Event Clipboard - After you have entered an event for someone you can copy and paste that event to other people.  This is different than “sharing” an event which will probably be the topic of a future blog post.  I prefer use the copy and paste method for census records instead of sharing the event (personal preference). Everything is copied including the source citation and the linked document.

Here is Ebenezer Grantham’s event for the 1850 United States Federal Census.  I am going to copy it to all of the family members that also appear on this census.  After I have entered the information, I click the Copy button.



I then go to his daughter Leucretia and click ADD to add an event.  The event comes up blank.  All I have to do is click the Paste button.



Now I have this.


Notice that the source was copied over (the source icon is colored in) and the image file of the actual census page was also copied over (you can see the thumbnail in the bottom right corner).  This will save you oodles of time and you will be sure that everything is consistent and uniform.


To-Do Clipboard – If you need to check a specific source for more than one person this clipboard is for you.  I ordered a Family History Library microfilm and I need to check this film for several people.  I create the To-Do task for the first person, Hannah Drake, and then click the Copy button.



I open Martha Stearns’ To-Do List and open a new task.  It opens blank (the Open Date defaults in).  Now I click the Paste button.



I get an exact copy tied to Martha Stearns.  If I needed to customize it for this person I could add what I needed.



The To-Do List also has the ability to save up to ten of your favorite To-Do’s so that you can recall them at any time.

Let’s say I create a To-Do task for Find A Grave. I know this will be one that I use often so I want to save it.  After I have entered the information I click the Save button.



You then get this.



Now it is there when I need it.  I open a new To-Do Task and click the Load button.



This is what pops up.



And then you get this.



So let’s go a little further and finish the task out.  If this were a real person you might see this on the Results tab.


Take advantage of the built-in features that save you time, time you could be using to do research instead of repetitive data entry.


Copyright © 2015 Michèle Simmons Lewis



Monday, August 31, 2015

I have a new toy!

One of the things I am doing for my James Simmons brick wall is figuring out who his neighbors were when he first came to Mississippi.  Since I can’t follow James back to South Carolina (too many James Simmons’ there) I am going to try and follow his neighbors back in time to see if I can find where they came from.  Once I do that, I can cross check to see if any of the South Carolina James Simmons’ happened to be neighbors with these other families. People tended to migrate in groups.

Mississippi is a Public Lands state so plotting out land plats is super easy (unlike the evil Metes and Bounds system, don’t get me started on that).  The Public Land records are on the Bureau of Land Management (BLM) website.

The patents and warrants on this website show you the first/original owners.  They bought or received land directly from the federal government.  If the original owner then sold his piece that would be recorded in the county courthouse as a deed.  When you plot out the owners you find on this website that is an important thing to understand.  It just so happens that James came to the Mississippi Territory soon after it was opened for settlement so he does have several land patents.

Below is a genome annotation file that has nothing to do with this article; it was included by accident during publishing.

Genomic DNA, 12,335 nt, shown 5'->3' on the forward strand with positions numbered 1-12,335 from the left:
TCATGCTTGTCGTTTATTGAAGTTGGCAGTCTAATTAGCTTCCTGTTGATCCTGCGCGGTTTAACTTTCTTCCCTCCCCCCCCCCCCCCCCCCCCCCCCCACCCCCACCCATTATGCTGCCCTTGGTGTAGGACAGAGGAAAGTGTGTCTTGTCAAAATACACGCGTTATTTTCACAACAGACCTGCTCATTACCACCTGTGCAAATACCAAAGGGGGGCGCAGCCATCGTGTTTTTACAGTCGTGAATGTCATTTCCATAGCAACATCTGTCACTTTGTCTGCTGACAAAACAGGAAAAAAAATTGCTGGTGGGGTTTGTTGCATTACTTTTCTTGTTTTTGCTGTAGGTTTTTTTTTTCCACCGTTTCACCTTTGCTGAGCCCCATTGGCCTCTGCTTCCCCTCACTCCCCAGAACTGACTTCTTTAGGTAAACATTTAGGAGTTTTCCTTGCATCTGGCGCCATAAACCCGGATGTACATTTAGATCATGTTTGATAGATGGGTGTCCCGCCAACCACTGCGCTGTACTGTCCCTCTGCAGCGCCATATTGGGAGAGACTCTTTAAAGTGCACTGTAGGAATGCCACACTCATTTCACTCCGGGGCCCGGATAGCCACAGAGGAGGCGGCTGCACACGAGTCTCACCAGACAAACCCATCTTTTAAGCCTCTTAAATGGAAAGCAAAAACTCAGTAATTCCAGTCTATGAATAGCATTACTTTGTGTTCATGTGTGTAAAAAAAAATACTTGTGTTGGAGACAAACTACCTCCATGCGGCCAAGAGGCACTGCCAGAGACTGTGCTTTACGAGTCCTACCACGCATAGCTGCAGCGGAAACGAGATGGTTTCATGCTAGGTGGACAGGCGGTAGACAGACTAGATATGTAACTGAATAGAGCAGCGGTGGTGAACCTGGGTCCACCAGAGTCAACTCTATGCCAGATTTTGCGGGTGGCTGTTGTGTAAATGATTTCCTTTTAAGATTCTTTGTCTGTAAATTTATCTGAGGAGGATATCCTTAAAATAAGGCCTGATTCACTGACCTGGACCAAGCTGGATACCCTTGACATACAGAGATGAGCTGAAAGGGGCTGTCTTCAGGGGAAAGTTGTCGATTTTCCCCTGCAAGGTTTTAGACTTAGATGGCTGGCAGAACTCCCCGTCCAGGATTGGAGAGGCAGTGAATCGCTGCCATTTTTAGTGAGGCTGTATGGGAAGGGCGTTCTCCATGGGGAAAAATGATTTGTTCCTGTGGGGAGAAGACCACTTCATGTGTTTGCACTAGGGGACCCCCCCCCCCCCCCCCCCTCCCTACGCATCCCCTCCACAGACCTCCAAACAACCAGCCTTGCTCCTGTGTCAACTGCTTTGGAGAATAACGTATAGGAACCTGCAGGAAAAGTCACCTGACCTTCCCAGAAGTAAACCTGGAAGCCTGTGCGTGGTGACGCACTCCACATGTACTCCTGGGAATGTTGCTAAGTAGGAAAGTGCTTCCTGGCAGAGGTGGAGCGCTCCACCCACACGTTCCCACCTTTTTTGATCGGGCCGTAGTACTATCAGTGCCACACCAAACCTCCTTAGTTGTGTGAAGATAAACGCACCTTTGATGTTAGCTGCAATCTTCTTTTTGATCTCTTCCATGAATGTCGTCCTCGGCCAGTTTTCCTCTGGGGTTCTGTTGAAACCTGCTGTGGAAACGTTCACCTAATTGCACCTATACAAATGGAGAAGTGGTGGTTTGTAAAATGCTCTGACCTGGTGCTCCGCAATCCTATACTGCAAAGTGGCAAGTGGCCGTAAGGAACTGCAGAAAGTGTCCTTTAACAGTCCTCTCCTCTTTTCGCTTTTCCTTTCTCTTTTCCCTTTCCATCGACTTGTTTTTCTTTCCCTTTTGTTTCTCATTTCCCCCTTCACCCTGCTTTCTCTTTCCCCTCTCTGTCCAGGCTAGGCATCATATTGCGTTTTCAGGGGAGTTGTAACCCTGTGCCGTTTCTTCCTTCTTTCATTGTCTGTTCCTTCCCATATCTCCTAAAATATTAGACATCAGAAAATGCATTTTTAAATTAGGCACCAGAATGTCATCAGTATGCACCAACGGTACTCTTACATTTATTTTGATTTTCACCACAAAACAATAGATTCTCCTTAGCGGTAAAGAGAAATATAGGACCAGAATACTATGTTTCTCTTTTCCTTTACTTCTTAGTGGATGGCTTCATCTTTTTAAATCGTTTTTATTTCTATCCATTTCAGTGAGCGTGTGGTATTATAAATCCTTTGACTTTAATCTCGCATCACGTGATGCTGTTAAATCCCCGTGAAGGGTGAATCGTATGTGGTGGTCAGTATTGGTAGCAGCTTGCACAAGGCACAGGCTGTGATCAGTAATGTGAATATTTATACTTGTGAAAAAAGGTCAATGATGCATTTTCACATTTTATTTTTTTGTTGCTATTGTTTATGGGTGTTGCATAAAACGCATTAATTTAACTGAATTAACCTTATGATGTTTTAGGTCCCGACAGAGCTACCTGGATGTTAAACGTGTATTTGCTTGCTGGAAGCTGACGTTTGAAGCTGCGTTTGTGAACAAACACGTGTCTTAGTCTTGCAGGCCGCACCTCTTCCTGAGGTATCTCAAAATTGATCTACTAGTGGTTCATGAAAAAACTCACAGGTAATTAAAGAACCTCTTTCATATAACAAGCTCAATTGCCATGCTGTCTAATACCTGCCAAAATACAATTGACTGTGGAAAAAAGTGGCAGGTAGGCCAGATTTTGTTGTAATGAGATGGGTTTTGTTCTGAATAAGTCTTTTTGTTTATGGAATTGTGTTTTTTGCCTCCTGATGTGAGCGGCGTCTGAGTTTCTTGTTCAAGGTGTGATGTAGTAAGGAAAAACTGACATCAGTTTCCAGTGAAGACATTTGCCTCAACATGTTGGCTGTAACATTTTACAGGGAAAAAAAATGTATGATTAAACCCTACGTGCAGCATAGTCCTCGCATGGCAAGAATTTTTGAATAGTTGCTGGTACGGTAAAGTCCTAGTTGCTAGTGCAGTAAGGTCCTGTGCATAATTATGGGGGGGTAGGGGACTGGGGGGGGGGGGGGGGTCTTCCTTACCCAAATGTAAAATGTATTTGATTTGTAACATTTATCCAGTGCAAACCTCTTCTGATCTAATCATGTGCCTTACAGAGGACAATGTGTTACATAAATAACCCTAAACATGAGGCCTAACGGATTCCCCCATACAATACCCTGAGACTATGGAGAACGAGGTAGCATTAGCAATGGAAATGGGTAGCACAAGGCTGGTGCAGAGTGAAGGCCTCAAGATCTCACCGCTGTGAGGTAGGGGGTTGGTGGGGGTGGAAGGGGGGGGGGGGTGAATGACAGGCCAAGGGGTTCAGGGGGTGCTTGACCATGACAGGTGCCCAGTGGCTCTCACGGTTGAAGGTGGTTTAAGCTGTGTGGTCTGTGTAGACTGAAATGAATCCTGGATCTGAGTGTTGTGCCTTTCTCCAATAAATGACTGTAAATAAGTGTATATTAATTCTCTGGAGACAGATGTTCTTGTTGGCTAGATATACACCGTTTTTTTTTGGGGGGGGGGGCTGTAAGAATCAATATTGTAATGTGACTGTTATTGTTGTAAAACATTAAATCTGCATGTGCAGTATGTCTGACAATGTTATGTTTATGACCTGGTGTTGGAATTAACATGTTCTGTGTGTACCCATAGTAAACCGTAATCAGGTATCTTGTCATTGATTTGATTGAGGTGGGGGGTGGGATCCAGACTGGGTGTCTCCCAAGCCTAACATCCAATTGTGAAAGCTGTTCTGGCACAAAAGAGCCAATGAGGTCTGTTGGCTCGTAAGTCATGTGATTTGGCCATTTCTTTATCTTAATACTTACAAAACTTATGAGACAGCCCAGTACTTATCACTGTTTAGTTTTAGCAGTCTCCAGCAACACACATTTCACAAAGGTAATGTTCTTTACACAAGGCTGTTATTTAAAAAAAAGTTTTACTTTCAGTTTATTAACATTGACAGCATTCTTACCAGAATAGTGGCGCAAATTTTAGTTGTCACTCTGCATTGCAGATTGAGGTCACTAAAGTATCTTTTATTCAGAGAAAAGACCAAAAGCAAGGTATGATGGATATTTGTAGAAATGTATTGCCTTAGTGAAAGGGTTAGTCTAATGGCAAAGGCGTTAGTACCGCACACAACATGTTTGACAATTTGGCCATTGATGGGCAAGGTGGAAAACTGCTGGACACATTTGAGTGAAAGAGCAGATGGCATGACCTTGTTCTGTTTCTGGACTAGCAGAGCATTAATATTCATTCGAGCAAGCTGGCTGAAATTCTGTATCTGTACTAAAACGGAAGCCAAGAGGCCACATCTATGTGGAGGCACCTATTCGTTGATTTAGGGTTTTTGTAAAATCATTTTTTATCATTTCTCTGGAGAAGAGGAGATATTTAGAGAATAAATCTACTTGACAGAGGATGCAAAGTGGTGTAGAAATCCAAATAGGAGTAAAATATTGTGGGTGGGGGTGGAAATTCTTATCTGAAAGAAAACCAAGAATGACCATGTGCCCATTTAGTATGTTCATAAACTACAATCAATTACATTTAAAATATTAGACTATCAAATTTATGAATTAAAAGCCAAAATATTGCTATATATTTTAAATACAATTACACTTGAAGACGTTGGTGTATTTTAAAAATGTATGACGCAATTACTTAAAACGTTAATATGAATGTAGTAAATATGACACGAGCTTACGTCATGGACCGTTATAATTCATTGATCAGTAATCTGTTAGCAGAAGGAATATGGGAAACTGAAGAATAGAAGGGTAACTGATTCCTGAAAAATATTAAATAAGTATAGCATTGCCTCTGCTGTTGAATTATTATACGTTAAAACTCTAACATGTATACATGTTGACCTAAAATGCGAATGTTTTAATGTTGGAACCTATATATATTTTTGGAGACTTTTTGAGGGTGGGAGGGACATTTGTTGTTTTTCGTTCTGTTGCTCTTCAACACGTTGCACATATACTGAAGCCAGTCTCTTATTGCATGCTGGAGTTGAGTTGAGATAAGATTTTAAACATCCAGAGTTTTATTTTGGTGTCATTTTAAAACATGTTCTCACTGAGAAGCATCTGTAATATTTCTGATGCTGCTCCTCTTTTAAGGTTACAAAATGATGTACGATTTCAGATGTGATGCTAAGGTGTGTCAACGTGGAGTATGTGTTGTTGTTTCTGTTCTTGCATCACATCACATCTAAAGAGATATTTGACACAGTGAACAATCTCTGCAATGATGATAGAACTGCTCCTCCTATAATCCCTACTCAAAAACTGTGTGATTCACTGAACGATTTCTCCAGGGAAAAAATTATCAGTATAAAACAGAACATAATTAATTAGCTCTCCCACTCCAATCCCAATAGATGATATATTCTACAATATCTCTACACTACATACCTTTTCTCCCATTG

The way I have been plotting these is by using graph paper of sorts. Here is the template I use.


It works well but it is BORING!  My friend Jenny Lanctot (who has now been promoted to my best friend EVER) showed me a nifty little trick that I did not know about.  You can download the original township/range survey and then plot your parcels on that.  For example, you can see that the township/range I am working on is 5N11W.  Here is what it looks like if you download the map of this township/range from the BLM.



Using these maps to plot the parcels makes it look so much cooler.  The other advantage is that you can see the waterways!  This tells you so much more about your ancestor’s land.  It doesn’t have anything at all to do with the dilemma I am working on but it is still information that I want to know. 

To find the map do a search for your ancestor on the BLM website.  Click his Accession number in the search list.  Now go to the Related Documents tab and click Surveys.  You will see an icon that says “Plat Image” click that. If you have the QuickTime plugin you will see it on your screen, if not, click Basic Viewer to see it.  You will also see three ways to download, PDF, JP2 and SID.

I am going to download the township/ranges for James (he had property in four) and I am also going to download the surrounding township/ranges since James’ property was right on the border.  I am going to re-plot the parcels.  I don’t mind, it will be a double check that I didn’t make any mistakes.

You can easily do searches for individual sections as well as complete township/ranges on the BLM website.  I will download the names and land descriptions one section at a time. 

The grid is a little smaller which means I am going to have to write tinier.  Jenny told me to make sure I have a sharp pencil.

Public Land Survey System
Metes and Bounds


Copyright © 2015 Michèle Simmons Lewis

Wednesday, August 26, 2015

What’s up